time or another, everyone has had a minor toe, foot, or ankle injury that
caused pain or swelling. Most of the time our body movements do not cause
problems, but it's not surprising that symptoms develop from everyday wear and
tear, overuse, or an injury.
Toe, foot, or ankle injuries most
commonly occur during:
- Sports or recreational
- Work-related tasks.
- Work or projects around
In children, most toe, foot, or ankle injuries occur during
sports or play or accidental falls. The risk for injury is higher in sports
with jumping, such as basketball, or sports with quick direction change, such
as soccer or football. Any bone injury near a joint may injure the
growth plate (physis) in a child and needs to be
Certain athletes, such as dancers, gymnasts, or soccer
or basketball players, have an increased risk of toe, foot, or ankle
Older adults are at higher risk for injuries and
fractures because they lose muscle mass and bone strength (osteopenia) as they age. They also have more problems
with vision and balance, which increases their risk for accidental
Most minor injuries will heal on their own, and home
treatment is usually all that is needed to relieve your symptoms and promote
Sudden (acute) injury
An acute injury may occur from
a direct blow, a penetrating injury, or a fall, or from twisting, jerking,
jamming, or bending a limb abnormally. Your pain may be sudden and severe.
Bruising and swelling may develop soon after your injury. Acute injuries
Bruises. After an ankle injury,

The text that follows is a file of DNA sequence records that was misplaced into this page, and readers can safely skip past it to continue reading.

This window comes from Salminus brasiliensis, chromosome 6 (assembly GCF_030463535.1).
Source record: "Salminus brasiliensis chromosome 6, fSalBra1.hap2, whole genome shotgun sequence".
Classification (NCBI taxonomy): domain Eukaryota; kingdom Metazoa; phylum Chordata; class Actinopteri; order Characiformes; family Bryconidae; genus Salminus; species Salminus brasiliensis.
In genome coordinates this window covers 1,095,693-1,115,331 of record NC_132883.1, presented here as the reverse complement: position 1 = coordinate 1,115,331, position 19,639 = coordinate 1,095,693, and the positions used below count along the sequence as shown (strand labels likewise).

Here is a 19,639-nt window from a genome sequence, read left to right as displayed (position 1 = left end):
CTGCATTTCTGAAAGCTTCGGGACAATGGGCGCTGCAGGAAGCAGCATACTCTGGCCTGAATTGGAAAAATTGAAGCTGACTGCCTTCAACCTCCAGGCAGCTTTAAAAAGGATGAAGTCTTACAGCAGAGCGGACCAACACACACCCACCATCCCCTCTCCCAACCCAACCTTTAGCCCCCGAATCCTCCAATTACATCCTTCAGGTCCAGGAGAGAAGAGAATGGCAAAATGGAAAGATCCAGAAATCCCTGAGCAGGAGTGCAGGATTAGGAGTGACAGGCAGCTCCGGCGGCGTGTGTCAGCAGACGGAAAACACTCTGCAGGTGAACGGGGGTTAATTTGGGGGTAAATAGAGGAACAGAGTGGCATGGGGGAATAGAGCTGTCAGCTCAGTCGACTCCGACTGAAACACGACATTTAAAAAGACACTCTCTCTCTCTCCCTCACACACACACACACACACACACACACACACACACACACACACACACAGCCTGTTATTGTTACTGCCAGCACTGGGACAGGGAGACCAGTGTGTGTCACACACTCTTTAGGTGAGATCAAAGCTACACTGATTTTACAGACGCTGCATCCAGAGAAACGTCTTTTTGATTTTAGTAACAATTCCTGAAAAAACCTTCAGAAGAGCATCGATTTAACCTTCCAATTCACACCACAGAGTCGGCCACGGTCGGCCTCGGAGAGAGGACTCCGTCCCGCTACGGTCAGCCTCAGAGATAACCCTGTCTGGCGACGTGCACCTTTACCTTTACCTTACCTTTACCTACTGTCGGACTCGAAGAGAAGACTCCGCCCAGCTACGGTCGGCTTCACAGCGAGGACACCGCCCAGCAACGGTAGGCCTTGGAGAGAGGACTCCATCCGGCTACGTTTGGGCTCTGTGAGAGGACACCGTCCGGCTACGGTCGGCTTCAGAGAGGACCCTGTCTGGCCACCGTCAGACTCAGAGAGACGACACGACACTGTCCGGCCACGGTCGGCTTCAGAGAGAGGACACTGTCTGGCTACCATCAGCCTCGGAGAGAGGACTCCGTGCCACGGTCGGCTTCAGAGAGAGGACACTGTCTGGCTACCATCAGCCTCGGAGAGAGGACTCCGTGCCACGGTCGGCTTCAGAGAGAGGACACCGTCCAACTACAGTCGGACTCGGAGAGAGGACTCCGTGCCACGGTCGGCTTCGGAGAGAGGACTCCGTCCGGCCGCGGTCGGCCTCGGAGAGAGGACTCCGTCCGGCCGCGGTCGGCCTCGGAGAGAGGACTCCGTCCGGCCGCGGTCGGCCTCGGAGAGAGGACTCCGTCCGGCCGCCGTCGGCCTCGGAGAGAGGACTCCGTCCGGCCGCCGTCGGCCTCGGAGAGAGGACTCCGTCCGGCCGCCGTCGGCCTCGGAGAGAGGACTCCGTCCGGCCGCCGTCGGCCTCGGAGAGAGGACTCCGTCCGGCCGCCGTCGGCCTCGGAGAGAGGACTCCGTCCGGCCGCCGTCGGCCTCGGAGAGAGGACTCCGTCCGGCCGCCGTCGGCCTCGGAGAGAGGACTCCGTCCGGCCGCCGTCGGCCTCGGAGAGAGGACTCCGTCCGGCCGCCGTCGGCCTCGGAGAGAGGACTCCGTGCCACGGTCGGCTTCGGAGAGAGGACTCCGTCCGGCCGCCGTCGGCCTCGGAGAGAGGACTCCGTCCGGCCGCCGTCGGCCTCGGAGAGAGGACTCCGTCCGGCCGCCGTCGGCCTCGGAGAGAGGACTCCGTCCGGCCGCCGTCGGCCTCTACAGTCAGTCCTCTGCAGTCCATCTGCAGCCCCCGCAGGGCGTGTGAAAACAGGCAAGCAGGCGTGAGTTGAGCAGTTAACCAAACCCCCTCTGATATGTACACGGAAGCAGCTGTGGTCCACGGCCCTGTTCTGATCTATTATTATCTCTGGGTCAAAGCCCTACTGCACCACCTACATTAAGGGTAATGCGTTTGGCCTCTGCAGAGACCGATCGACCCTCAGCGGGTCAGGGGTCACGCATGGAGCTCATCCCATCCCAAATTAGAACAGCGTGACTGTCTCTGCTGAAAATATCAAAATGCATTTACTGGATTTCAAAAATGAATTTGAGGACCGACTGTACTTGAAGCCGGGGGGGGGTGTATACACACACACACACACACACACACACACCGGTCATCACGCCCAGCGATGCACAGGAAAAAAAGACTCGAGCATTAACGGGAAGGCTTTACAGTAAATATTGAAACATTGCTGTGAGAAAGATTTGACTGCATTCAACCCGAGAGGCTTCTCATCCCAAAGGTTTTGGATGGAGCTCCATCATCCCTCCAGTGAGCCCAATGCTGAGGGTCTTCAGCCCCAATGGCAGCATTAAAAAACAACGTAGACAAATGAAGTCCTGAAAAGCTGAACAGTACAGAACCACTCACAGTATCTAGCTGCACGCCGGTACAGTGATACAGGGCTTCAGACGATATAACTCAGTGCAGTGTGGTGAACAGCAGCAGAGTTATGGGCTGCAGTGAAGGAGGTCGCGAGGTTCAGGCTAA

bruising may extend to your toes from the effects of gravity. See a picture of
a bruise (contusion) .
Puncture wounds . Sharp objects, such as nails, tacks, ice picks, knives, teeth, and needles, can all cause puncture wounds. Puncture wounds increase your risk for infection because they are hard to clean and they provide a warm, moist place for bacteria to grow. The bacteria Pseudomonas is a common cause of infections when a puncture wound occurs through the sole of an athletic shoe.
- Injuries to
ligaments that support your joints. See a picture of a
ligament tear .
- Injuries to
tendons, such as ruptured tendons in your heel (Achilles tendon). Young boys between 8 and 14 years
old may have a condition known as Sever's disease, which causes injury to the
growing bone where the Achilles tendon is attached. This usually occurs during
activity and is relieved with home treatment. See a picture of the
Achilles tendon .
- Injuries to your joints (sprains). If a
sprain does not appear to be healing, a condition known as
osteochondritis dissecans may be present, causing
persistent symptoms. See a picture of a
sprained ankle .
- Pulled muscles (strains).
Muscles of the foot and ankle can be strained and can also
- Broken bones (fractures),
such as a
- A bone moving out of place
- A crushing injury, which
can lead to